Ontario Premier Doug Ford is set to give the mayors of Ottawa and Toronto greater power with so-called strong mayor legislation introduced Wednesday in an apparent bid to speed up housing development in the province. #ONpoli

“This bill will make local government less transparent and less accountable while doing nothing at all to address the affordable housing crisis,” Burch said in a statement.

Ontario Green Party Leader Mike Schreiner called the legislation an “attack on local democracy … disguised as a strategy to solve the province’s housing crisis.”

Schreiner said the province already has tools to increase housing supply without increasing sprawl or concentrating power in mayors’ hands, pointing to recommendations issued by a government-appointed housing task force that called for ending exclusionary zoning and investing in affordable housing.

There was nary a mention of “strong mayor” legislation during the Progressive Conservatives’ successful bid for a second majority earlier this year. But Ford has long been vocal about his desire to revamp municipal governments in the province, from the time he was a Toronto city councillor, accusing the local governance bodies of slowing progress through red tape, NIMBYism and endless debate.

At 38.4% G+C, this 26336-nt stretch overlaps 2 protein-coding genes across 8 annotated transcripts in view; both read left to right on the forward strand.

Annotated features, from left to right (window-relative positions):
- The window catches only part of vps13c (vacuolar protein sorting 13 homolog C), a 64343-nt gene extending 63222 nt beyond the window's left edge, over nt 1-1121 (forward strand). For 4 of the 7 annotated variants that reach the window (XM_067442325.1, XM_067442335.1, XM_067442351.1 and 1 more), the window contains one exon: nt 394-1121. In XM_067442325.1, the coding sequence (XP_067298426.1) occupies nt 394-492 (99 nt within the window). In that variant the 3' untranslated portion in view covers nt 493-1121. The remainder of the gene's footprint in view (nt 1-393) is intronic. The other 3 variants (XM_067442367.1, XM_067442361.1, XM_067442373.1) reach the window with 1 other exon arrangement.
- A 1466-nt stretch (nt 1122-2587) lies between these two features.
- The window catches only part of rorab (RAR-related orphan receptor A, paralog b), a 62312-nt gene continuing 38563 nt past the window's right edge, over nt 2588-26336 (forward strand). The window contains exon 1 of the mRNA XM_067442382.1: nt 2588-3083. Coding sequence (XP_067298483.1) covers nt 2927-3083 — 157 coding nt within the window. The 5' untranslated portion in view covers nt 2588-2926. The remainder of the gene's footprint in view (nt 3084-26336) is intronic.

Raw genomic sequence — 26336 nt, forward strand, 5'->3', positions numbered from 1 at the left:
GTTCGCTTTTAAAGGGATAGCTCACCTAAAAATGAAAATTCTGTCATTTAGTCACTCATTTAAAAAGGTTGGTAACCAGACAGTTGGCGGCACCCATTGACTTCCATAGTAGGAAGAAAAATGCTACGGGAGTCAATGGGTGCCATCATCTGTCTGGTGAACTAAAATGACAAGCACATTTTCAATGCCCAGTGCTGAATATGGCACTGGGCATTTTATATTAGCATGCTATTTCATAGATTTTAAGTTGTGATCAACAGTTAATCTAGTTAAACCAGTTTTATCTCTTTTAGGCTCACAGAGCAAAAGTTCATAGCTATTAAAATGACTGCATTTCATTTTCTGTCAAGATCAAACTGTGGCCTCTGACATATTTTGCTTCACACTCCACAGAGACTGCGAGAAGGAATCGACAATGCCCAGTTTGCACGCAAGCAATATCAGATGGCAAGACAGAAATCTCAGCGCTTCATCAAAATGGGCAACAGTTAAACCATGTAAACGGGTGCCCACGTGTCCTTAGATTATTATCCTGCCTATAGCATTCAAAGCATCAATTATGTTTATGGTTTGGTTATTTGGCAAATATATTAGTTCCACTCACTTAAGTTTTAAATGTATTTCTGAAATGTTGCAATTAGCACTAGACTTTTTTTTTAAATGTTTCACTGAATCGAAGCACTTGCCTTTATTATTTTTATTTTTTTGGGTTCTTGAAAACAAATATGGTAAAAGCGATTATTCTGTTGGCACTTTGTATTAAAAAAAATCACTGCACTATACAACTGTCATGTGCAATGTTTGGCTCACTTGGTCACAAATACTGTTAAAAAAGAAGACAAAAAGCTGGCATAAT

Shortly into his first tenure as premier, Ford’s government reduced the size of Toronto’s city council from 47 to 25 members during the municipal election campaign. Over the course of the government’s first term, it used an unprecedented number of minister’s zoning orders to fast-track developments, drawing criticism of heavy-handedness and provincial meddling in local affairs.

Urban design consultant Ken Greenberg said the current government’s presumption that building more housing will make it more affordable is not accurate.

“It just doesn’t work that way,” said Greenberg. “It’s not just a supply and demand issue to address the need for affordability directly, which this government is not doing.”

Urban design consultant Ken Greenberg said the Ontario government's 'strong mayor' legislation won't solve the housing crisis. Photo courtesy of Ken Greenberg